Overcoming perfectionism sharpens perception and makes it more flexible and context aware, while also increasing humanity (to oneself and others).
3) Encourage downtime
All-or-nothing, black-and-white perfectionistic thinking is depressing. It’s tiring to be on such high alert all the time with perfectionism producing high levels of emotion and churned up feelings. And life can feel meaningless unless it’s ‘results driven’. So even the time after a successful endeavour can feel depressing.
Any ‘free time’ is not valued or tolerated in this repressive psychological regime.
Sandy’s life, if we saw it as a landscape, would have been full of sharp edges and sudden precipitous drops with towering mountain peaks. What she needed was a few places of respite – some comfortable, flat bits on which to rest and not feel like she had to be running ultra marathons (a hobby of hers), manically cleaning her apartment, or dieting.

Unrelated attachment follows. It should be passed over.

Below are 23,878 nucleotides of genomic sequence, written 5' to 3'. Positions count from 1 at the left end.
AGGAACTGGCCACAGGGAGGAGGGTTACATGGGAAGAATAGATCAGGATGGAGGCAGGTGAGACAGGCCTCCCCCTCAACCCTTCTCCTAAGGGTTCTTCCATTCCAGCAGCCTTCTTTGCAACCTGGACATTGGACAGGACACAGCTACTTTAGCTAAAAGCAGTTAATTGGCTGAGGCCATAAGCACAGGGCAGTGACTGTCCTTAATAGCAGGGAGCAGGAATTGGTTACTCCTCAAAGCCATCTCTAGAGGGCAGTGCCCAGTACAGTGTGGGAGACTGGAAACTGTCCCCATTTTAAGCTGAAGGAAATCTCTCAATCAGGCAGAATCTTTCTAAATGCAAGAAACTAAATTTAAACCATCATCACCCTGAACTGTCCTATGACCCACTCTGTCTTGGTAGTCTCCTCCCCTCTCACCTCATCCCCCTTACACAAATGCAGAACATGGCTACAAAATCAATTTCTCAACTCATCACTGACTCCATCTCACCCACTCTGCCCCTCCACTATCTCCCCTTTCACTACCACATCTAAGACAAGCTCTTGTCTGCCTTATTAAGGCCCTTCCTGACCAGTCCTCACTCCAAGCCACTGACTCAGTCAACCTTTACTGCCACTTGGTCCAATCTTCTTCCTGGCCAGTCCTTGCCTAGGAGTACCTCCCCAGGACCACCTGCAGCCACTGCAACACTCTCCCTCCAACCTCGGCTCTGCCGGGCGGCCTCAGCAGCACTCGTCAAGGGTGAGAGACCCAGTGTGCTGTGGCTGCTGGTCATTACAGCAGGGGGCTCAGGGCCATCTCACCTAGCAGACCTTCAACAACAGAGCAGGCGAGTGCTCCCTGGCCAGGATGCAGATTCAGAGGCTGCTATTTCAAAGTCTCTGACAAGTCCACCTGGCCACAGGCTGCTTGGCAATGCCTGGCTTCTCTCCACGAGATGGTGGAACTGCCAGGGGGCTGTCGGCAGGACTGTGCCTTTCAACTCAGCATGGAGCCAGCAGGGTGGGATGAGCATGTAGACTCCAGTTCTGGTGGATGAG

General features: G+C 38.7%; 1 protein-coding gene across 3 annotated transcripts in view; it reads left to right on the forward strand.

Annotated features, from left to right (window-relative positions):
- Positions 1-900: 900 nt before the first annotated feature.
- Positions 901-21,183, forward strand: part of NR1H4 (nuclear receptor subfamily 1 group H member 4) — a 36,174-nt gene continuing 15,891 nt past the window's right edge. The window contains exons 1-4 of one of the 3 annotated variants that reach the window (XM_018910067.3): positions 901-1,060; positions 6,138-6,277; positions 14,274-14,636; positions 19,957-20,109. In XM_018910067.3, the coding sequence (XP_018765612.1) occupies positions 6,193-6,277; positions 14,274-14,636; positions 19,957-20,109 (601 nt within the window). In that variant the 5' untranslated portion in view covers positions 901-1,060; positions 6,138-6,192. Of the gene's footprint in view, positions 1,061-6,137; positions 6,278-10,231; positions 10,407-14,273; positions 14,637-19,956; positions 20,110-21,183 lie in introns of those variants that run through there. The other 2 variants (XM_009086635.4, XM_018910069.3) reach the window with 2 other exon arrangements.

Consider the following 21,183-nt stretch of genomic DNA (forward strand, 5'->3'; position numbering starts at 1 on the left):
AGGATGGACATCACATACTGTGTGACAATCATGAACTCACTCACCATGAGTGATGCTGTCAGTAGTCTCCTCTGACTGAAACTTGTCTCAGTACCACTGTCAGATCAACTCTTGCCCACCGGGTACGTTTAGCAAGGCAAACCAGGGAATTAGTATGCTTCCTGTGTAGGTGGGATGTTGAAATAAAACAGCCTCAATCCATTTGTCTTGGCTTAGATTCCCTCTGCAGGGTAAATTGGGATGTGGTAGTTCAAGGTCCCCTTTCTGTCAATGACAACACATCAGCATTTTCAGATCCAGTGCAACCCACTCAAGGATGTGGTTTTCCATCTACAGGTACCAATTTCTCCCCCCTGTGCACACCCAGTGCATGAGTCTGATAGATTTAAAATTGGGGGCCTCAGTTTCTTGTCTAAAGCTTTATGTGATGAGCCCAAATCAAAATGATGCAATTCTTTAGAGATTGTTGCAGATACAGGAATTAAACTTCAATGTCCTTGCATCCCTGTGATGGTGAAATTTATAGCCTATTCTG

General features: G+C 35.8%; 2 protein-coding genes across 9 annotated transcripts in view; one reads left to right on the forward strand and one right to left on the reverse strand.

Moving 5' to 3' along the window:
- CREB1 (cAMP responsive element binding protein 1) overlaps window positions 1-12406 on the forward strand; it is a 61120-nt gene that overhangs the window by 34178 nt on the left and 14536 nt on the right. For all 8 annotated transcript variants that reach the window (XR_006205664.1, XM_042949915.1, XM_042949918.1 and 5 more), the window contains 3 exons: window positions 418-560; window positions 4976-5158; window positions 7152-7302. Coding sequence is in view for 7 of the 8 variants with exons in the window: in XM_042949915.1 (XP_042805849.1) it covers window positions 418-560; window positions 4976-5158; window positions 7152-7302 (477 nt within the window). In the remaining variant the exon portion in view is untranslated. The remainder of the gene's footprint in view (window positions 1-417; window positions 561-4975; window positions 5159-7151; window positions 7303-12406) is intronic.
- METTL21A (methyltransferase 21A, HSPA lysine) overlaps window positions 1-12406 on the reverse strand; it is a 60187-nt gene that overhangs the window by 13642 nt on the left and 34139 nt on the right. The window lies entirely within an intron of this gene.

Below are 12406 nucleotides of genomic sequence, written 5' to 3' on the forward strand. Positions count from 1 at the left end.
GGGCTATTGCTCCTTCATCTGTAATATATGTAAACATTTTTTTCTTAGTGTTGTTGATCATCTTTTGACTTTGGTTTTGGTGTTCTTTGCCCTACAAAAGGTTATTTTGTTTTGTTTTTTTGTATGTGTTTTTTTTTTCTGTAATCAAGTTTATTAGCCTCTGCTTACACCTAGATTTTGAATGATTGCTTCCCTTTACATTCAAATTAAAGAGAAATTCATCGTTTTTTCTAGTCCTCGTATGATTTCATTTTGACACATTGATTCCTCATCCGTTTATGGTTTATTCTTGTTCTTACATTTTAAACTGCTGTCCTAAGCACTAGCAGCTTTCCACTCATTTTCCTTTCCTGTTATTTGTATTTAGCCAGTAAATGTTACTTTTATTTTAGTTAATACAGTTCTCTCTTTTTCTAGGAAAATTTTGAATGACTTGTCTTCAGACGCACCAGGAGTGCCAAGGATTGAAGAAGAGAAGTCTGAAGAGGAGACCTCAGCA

I told Sandy that I wanted her to succeed at failing. I talked about humanity to her. I talked about being ‘human’ and ‘humane’ and how becoming comfortable with failure is the first step to success, social or any other. She needed downtime from having to be seen as perfect and ‘the best’ all the time.
I asked her to meet up with a friend she hadn’t seen for a while, a woman who had stayed friendly across the years. And she was to tell this friend a story of how she, Sandy, had ‘failed’ in some small way.
At the next session, she told me she had done just this. She met up with her friend and told her how she, Sandy, had joined MENSA a few years ago and had arrived a day early to their first social event. At the time, Sandy had been mortified, but while telling her friend about this episode, something weird suddenly began to happen. Sandy relaxed and they both laughed at the irony.